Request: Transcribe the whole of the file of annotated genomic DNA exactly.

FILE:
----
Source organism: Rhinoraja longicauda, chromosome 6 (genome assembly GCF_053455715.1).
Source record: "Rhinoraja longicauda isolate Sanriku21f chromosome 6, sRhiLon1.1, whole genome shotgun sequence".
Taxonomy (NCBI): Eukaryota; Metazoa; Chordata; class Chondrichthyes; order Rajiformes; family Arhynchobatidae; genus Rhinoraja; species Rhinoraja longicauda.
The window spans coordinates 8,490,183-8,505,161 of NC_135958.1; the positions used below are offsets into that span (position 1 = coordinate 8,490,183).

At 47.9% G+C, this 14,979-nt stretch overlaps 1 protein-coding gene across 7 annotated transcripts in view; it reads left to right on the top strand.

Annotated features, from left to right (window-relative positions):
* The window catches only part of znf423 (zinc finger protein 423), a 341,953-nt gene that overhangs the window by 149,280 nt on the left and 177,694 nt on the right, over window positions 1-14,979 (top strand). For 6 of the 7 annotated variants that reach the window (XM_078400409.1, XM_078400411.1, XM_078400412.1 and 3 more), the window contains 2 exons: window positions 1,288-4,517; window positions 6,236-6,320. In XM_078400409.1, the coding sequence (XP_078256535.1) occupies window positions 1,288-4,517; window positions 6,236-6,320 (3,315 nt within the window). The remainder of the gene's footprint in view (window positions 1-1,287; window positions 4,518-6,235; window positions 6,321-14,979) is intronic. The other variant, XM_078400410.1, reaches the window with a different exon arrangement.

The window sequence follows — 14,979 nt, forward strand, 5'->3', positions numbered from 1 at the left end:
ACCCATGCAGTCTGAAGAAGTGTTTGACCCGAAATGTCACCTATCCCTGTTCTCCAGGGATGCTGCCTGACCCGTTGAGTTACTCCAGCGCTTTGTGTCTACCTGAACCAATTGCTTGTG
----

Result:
Source organism: Rhinoraja longicauda, chromosome 6 (genome assembly GCF_053455715.1).
Source record: "Rhinoraja longicauda isolate Sanriku21f chromosome 6, sRhiLon1.1, whole genome shotgun sequence".
Taxonomy (NCBI): Eukaryota; Metazoa; Chordata; class Chondrichthyes; order Rajiformes; family Arhynchobatidae; genus Rhinoraja; species Rhinoraja longicauda.
The window spans coordinates 8,490,183-8,505,161 of NC_135958.1; the positions used below are offsets into that span (position 1 = coordinate 8,490,183).

At 47.9% G+C, this 14,979-nt stretch overlaps 1 protein-coding gene across 7 annotated transcripts in view; it reads left to right on the top strand.

Annotated features, from left to right (window-relative positions):
* The window catches only part of znf423 (zinc finger protein 423), a 341,953-nt gene that overhangs the window by 149,280 nt on the left and 177,694 nt on the right, over window positions 1-14,979 (top strand). For 6 of the 7 annotated variants that reach the window (XM_078400409.1, XM_078400411.1, XM_078400412.1 and 3 more), the window contains 2 exons: window positions 1,288-4,517; window positions 6,236-6,320. In XM_078400409.1, the coding sequence (XP_078256535.1) occupies window positions 1,288-4,517; window positions 6,236-6,320 (3,315 nt within the window). The remainder of the gene's footprint in view (window positions 1-1,287; window positions 4,518-6,235; window positions 6,321-14,979) is intronic. The other variant, XM_078400410.1, reaches the window with a different exon arrangement.

The window sequence follows — 14,979 nt, forward strand, 5'->3', positions numbered from 1 at the left end:
ACCCATGCAGTCTGAAGAAGTGTTTGACCCGAAATGTCACCTATCCCTGTTCTCCAGGGATGCTGCCTGACCCGTTGAGTTACTCCAGCGCTTTGTGTCTACCTGAACCAATTGCTTGTG